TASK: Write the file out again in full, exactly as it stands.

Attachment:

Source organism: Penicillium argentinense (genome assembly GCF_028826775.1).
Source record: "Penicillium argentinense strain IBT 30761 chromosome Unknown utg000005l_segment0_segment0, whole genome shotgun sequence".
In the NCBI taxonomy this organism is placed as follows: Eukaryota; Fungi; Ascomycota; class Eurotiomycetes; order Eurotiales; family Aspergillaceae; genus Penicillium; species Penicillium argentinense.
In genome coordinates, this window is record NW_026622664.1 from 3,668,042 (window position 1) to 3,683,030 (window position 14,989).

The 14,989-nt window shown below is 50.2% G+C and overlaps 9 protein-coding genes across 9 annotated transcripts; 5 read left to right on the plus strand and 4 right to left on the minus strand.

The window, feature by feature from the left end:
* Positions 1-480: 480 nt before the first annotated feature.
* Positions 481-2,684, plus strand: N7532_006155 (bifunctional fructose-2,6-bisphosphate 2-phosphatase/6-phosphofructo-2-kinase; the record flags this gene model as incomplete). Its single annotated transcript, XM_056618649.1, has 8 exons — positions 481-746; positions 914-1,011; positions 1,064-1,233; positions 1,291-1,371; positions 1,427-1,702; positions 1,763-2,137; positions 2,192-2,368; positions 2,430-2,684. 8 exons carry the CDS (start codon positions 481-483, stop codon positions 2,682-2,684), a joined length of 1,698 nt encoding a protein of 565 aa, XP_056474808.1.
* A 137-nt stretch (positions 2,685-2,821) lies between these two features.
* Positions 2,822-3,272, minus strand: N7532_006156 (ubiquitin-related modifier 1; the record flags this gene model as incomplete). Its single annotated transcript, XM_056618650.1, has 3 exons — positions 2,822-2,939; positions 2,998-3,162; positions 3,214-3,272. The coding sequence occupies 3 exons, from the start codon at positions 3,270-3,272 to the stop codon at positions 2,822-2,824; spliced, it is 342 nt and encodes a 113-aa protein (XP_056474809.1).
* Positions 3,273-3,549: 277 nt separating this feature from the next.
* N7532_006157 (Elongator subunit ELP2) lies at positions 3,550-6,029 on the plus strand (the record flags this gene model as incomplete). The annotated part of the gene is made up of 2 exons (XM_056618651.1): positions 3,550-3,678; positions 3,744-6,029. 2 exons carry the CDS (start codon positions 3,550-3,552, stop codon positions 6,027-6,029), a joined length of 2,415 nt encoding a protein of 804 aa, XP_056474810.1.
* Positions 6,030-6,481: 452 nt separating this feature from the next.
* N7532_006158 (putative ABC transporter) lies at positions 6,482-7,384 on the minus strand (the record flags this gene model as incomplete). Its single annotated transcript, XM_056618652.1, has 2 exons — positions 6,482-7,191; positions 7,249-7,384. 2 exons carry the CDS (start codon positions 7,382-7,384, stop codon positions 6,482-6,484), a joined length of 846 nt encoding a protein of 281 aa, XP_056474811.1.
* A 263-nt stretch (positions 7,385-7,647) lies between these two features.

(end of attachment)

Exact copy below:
Source organism: Penicillium argentinense (genome assembly GCF_028826775.1).
Source record: "Penicillium argentinense strain IBT 30761 chromosome Unknown utg000005l_segment0_segment0, whole genome shotgun sequence".
In the NCBI taxonomy this organism is placed as follows: Eukaryota; Fungi; Ascomycota; class Eurotiomycetes; order Eurotiales; family Aspergillaceae; genus Penicillium; species Penicillium argentinense.
In genome coordinates, this window is record NW_026622664.1 from 3,668,042 (window position 1) to 3,683,030 (window position 14,989).

The 14,989-nt window shown below is 50.2% G+C and overlaps 9 protein-coding genes across 9 annotated transcripts; 5 read left to right on the plus strand and 4 right to left on the minus strand.

The window, feature by feature from the left end:
* Positions 1-480: 480 nt before the first annotated feature.
* Positions 481-2,684, plus strand: N7532_006155 (bifunctional fructose-2,6-bisphosphate 2-phosphatase/6-phosphofructo-2-kinase; the record flags this gene model as incomplete). Its single annotated transcript, XM_056618649.1, has 8 exons — positions 481-746; positions 914-1,011; positions 1,064-1,233; positions 1,291-1,371; positions 1,427-1,702; positions 1,763-2,137; positions 2,192-2,368; positions 2,430-2,684. 8 exons carry the CDS (start codon positions 481-483, stop codon positions 2,682-2,684), a joined length of 1,698 nt encoding a protein of 565 aa, XP_056474808.1.
* A 137-nt stretch (positions 2,685-2,821) lies between these two features.
* Positions 2,822-3,272, minus strand: N7532_006156 (ubiquitin-related modifier 1; the record flags this gene model as incomplete). Its single annotated transcript, XM_056618650.1, has 3 exons — positions 2,822-2,939; positions 2,998-3,162; positions 3,214-3,272. The coding sequence occupies 3 exons, from the start codon at positions 3,270-3,272 to the stop codon at positions 2,822-2,824; spliced, it is 342 nt and encodes a 113-aa protein (XP_056474809.1).
* Positions 3,273-3,549: 277 nt separating this feature from the next.
* N7532_006157 (Elongator subunit ELP2) lies at positions 3,550-6,029 on the plus strand (the record flags this gene model as incomplete). The annotated part of the gene is made up of 2 exons (XM_056618651.1): positions 3,550-3,678; positions 3,744-6,029. 2 exons carry the CDS (start codon positions 3,550-3,552, stop codon positions 6,027-6,029), a joined length of 2,415 nt encoding a protein of 804 aa, XP_056474810.1.
* Positions 6,030-6,481: 452 nt separating this feature from the next.
* N7532_006158 (putative ABC transporter) lies at positions 6,482-7,384 on the minus strand (the record flags this gene model as incomplete). Its single annotated transcript, XM_056618652.1, has 2 exons — positions 6,482-7,191; positions 7,249-7,384. 2 exons carry the CDS (start codon positions 7,382-7,384, stop codon positions 6,482-6,484), a joined length of 846 nt encoding a protein of 281 aa, XP_056474811.1.
* A 263-nt stretch (positions 7,385-7,647) lies between these two features.